Massacre of the Saracens

[adapted from Walker 4 and Logan 5]



[20.1] The Crusades; [20.2] New Religious Movements;
[20.3] Heretical Sects. Cathari and Waldenses. The Inquisition







  Causes of the Crusades

THE Crusades are in many ways the most remarkable of the phenomena of the Middle Ages. Their causes were many.

[1] The historian who emphasizes economic influences may well claim the unusually trying conditions of the eleventh century as a main source.

Between 970 and 1040 forty-eight famine years were counted.

From 1085 to 1095 conditions were even worse. Misery and unrest prevailed widely.

[2] The more settled conditions of the age made impossible such migrations of nations as had been exhibited in the Germanic invasions at the downfall of the Western empire.

The same desire to change environment was, however, felt.

Stimulated by these economic conditions, doubtless,

[3] the whole eleventh century was a period of deepening religious feeling.

Its manifestations took monastic and ascetic forms.

[4] It was characterized by a strong sense of “other-worldliness,” of the misery of earth and the blessedness of heaven.

[5] This increasing religious zeal had been the force which had reformed the papacy, and had supported antagonism to simony and Nicolaitanism [i.e. clerical marriage or concubinage], and nerved the long struggle with the empire. Those regions where the reform movement had shone brightest, or which had come into closest relations with the reforming papacy, France, Lorraine, and southern Italy, were the recruiting-grounds of the chief crusading armies.

[6] The piety of the time placed great value on relics and pilgrimages, and what more precious relic could there be, or what nobler pilgrimage shrine, than the land hallowed by the life, death, and resurrection of Christ?

That land had been an object of pilgrimage since the days of Constantine.

Though Jerusalem had been in Moslem possession since 638, pilgrimages had been, save for brief intervals, practically uninterrupted. They had never been more numerous than in the eleventh century, till the conquest of much of Asia Minor, from 1071 onward, and the capture of Jerusalem, by the Seljuk Turks, made pilgrimages almost impossible and desecrated the holy places.

    It was to an age profoundly impressed with the spiritual advantage of pilgrimages that the news of these things came.


[7] The time, moreover, was witnessing successful contests with Mohammedanism.

Between 1060 and 1090 the Normans of southern Italy had wrested Sicily from the Moslems.

Under Ferdinand I of Castile (1028-1065) the effective Christian reconquest of Spain from the Mohammedans had begun. The later eleventh century is the age of the Cid (1040?-1099).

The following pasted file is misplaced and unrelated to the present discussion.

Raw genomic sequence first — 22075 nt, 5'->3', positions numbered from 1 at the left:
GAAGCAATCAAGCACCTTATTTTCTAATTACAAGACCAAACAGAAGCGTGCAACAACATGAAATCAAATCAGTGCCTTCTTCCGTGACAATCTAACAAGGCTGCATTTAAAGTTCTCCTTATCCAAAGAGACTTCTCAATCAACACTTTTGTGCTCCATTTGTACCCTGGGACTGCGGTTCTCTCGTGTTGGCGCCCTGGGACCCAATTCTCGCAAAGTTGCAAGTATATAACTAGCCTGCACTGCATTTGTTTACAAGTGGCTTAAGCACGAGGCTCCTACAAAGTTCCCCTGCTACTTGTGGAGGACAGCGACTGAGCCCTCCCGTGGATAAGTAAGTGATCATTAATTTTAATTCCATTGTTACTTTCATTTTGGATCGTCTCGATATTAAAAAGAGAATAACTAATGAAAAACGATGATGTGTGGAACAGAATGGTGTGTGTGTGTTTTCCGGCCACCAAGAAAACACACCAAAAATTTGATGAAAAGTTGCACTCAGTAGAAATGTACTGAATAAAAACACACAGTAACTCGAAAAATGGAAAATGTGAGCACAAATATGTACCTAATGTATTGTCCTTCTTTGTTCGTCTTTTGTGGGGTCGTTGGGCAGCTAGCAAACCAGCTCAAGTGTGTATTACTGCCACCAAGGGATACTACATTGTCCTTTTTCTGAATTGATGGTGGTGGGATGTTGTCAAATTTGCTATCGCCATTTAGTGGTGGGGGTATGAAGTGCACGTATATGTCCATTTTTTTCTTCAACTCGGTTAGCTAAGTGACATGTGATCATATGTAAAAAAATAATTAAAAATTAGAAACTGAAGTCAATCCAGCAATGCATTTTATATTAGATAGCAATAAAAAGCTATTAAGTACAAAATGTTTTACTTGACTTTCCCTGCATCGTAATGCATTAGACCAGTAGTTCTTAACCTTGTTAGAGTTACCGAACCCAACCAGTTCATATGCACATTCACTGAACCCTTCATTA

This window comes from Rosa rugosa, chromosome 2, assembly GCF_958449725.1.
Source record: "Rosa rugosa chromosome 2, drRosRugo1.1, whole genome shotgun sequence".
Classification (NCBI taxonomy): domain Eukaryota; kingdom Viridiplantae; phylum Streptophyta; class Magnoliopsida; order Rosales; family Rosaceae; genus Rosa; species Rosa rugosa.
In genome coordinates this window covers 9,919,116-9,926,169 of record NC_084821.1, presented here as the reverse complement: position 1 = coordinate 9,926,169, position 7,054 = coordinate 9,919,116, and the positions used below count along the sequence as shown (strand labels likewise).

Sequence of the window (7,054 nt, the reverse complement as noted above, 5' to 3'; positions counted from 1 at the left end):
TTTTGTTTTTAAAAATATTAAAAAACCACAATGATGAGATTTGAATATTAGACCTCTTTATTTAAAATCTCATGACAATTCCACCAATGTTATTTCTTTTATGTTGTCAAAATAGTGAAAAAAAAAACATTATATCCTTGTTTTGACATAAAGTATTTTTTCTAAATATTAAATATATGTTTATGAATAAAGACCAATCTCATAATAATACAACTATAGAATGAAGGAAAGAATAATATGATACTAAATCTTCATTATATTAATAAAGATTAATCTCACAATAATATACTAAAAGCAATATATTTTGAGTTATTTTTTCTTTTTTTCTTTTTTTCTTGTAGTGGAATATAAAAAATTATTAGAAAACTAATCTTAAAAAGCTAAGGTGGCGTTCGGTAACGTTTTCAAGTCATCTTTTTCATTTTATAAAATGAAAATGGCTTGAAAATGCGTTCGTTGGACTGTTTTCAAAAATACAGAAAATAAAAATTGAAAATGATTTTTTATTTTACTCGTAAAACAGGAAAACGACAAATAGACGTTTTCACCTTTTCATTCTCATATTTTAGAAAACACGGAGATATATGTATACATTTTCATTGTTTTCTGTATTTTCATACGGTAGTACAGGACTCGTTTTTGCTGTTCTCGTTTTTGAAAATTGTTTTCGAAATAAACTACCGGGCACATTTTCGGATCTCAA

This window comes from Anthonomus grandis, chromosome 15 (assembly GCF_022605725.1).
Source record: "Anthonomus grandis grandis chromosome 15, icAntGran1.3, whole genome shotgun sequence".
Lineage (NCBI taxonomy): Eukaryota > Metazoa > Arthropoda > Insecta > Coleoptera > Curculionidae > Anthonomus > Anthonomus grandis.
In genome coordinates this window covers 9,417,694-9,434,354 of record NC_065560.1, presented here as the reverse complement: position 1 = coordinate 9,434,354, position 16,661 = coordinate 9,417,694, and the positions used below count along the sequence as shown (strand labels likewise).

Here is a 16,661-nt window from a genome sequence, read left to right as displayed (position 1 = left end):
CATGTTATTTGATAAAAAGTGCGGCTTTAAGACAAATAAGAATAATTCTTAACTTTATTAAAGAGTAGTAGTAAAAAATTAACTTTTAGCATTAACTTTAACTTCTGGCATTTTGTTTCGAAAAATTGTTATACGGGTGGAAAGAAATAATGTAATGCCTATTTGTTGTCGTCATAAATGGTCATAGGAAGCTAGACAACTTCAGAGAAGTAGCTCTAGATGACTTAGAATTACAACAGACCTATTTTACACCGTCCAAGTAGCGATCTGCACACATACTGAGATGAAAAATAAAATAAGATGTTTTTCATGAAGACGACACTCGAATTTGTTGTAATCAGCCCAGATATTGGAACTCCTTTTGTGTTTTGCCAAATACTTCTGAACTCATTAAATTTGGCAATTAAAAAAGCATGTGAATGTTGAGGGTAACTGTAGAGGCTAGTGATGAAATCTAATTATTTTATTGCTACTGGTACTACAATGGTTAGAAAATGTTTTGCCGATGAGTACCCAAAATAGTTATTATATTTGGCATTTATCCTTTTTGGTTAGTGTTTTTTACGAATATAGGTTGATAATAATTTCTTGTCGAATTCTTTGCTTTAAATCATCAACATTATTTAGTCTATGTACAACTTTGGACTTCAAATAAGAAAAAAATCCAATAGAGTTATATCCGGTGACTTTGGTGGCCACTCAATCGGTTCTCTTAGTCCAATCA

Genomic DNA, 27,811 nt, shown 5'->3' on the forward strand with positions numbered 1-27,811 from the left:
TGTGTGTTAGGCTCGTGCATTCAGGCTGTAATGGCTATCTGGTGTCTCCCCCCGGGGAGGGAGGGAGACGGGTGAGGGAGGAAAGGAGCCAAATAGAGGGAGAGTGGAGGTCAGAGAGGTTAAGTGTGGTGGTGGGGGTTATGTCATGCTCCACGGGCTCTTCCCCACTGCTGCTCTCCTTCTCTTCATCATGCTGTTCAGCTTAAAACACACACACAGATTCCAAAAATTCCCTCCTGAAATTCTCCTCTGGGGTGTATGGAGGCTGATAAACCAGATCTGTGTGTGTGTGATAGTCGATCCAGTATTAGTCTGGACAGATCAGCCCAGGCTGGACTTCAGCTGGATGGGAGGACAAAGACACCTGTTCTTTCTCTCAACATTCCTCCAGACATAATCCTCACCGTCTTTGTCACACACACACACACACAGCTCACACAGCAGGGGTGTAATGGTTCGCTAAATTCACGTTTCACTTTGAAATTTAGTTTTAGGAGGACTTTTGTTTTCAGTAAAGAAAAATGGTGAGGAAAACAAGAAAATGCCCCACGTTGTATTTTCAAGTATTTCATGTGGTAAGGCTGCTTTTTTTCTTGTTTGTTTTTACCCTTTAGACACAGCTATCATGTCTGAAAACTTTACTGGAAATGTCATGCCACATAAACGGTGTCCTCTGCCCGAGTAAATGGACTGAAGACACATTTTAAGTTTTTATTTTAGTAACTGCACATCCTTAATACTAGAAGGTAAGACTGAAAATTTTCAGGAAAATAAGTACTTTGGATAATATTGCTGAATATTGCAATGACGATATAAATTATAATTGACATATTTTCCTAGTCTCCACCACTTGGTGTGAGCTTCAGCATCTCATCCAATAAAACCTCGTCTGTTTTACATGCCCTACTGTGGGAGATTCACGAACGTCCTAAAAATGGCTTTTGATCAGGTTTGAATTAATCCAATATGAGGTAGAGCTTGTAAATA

The feeling was wide-spread that Christianity could dispossess Mohammedanism. Love of adventure, hopes for plunder, desire for territorial advancement and religious hatred, undoubtedly moved the Crusaders with very earthly impulses. We should wrong them, however, if we did not recognize with equal clearness that they thought they were doing something of the highest importance for their souls and for Christ.



THE first impulse to the Crusades came from an appeal of the Eastern Emperor, Michael VII (1067-1078), to Hildebrand for aid against the Seljuks. That great Pope, to whom this seemed to promise the reunion of Greek and Latin Christendom, took the matter up in 1074, and was able to report to Henry IV of Germany that fifty thousand men were ready to go under the proper leadership. The speedy outbreak of the investiture struggle frustrated the plan. It was effectively to be revived by Urban II, the heir in so many directions of Hildebrand.



The Islamic State’s members believe they are fighting a new Crusade. They’re wrong.

By Thomas Madden December 4, 2015


When the Islamic State justified its attacks on Paris as a response to a French “Crusader campaign,” the group was taking part in a long-held tradition of the Muslim Middle East, that of viewing relations between Islam and the West through the lens of medieval events. The Islamic State’s depiction of the Crusades as colonialist enterprises has a long pedigree, but not a factual one. It is instead a pastiche of 19th and 20th century prejudices and agendas grafted clumsily onto western Europe’s medieval holy wars. Over the past half-century, legions of historians specializing in the study of the Crusades have brought the campaigns into much sharper focus. Hundreds of scholarly monographs and thousands of journal articles, however, have not managed to shift popular misconceptions around the Crusades.

The Crusades were military campaigns, but they could not have happened were they not also devotional exercises. Centuries before the first Crusader took his vow, Muslim armies had waged vigorous jihads against the Christian world. By the year 1000, nearly two-thirds of the old Christian world had been lost to Muslim conquest, including Syria, Palestine, Egypt, all of North Africa, Sicily and much of Spain. Nine years later, Caliph Al-Hakim ordered the complete destruction of the ancient Church of the Holy Sepulchre, the holiest site on earth for Christians, traditionally held to contain the site of Jesus’s crucifixion and his empty tomb. In 1071, the Seljuk Turks defeated the Christian Byzantine Empire and by 1073 had conquered Jerusalem. The subsequent chaos led to dramatic persecutions of Christian pilgrims.

Things became so bad that the Christian emperor in the East, Alexius I Comnenus, turned to the last significant Christian power left in the world - the medieval West. By the Christian standards of St. Augustine and those of ancient Rome, the Crusades were just wars.